According to an April 2017 New York Times report about Comey’s actions during the election, he chose this approach for a few reasons. First, to let those people within the FBI who were upset with Clinton’s conduct know that Comey heard and understood their concerns. But second, and most importantly, he aimed to shield the bureau from GOP-led attacks that the FBI took it easy on Clinton.
Those attacks came anyway. “This announcement defies explanation. No one should be above the law,” House Speaker Paul Ryan tweeted after Comey’s remarks. “It appears damage is being done to the rule of law.”
But the more controversial moment came three months later. As part of a probe into former Rep. Anthony Weiner’s (D-NY) sexually explicit conversations with a minor, the FBI found some of Clinton’s emails on his laptop. That was no coincidence: Huma Abedin, Weiner’s wife and a close Clinton aide at the State Department, backed up thousands of emails on her husband’s computer. Some agents believed Clinton had hid emails from them, adding to suspicions that the messages on Weiner’s laptop might just be the missing emails.
And then on October 28, Comey informed Congress of what happened in a letter: “In connection with an unrelated case, the FBI has learned of the existence of emails that appear to be pertinent to the investigation.”
It was the “October surprise” many feared — the reopening of an investigation into Clinton just 11 days before the election. According to polling expert Nate Silver, Comey changed the vote’s outcome by making the probe’s restart public:
Clinton’s standing in the polls fell sharply. She’d led Trump by 5.9 percentage points in FiveThirtyEight’s popular vote projection at 12:01 a.m. on Oct. 28. A week later — after polls had time to fully reflect the letter — her lead had declined to 2.9 percentage points. That is to say, there was a shift of about 3 percentage points against Clinton. …
In the average swing state, Clinton’s lead declined from 4.5 percentage points at the start of Oct. 28 to just 1.7 percentage points on Nov. 4. If the polls were off even slightly, Trump could be headed to the White House.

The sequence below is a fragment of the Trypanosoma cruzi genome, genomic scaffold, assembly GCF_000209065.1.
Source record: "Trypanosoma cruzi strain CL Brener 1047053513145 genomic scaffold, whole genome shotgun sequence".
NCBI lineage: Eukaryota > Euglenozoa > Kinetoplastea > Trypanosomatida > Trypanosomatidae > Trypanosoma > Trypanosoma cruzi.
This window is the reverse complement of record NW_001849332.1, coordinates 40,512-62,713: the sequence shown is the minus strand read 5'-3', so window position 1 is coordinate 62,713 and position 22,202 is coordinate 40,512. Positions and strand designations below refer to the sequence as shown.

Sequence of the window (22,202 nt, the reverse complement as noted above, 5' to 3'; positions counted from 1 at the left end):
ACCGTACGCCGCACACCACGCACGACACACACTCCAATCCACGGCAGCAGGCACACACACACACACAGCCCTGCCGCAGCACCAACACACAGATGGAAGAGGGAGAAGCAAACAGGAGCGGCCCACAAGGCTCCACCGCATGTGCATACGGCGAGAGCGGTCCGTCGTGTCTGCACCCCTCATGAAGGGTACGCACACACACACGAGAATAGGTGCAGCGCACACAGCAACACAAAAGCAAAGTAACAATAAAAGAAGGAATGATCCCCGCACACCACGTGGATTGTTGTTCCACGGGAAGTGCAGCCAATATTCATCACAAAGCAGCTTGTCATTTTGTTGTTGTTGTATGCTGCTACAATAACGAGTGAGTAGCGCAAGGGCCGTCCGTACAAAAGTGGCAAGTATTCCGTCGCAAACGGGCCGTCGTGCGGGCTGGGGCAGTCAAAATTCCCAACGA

Silver’s chart dramatically shows the effect the letter seemed to have on the election.
To be clear, the problem here is not that Comey’s actions helped Trump beat Clinton. It’s that his actions likely had an impact on the election. The FBI is chiefly an apolitical institution, carrying out investigations regardless of the political moment. So for Comey to act the way he did — especially at the time that he did — made it seem like he overstepped his mandate.
“The way he handled the Clinton investigation was seriously flawed and arguably a firing offense,” Miller, the former top DOJ spokesperson, told me.
Comey wrestles with his decision in the new book. “It is entirely possible that, because I was making decisions in an environment where Hillary Clinton was sure to be the next president, my concern about making her an illegitimate president by concealing the restarted investigation bore greater weight than it would have if the election appeared closer or if Donald Trump were ahead in all polls,” he writes. “But I don’t know.”
Let’s be clear about what he’s saying: Comey admits Clinton’s lead in late October may have influenced his decision to reopen the probe and let the public know about it. That means he possibly allowed politics to dictate his actions — which looks really bad for the FBI director.
But Miller thinks Comey’s view of himself also played a part. “He’s a man of integrity, but he very much believes he’s a man of integrity and often thinks he’s the only honest man in the room,” he told me. “At some point, that self-confidence crosses a line into self-righteousness.”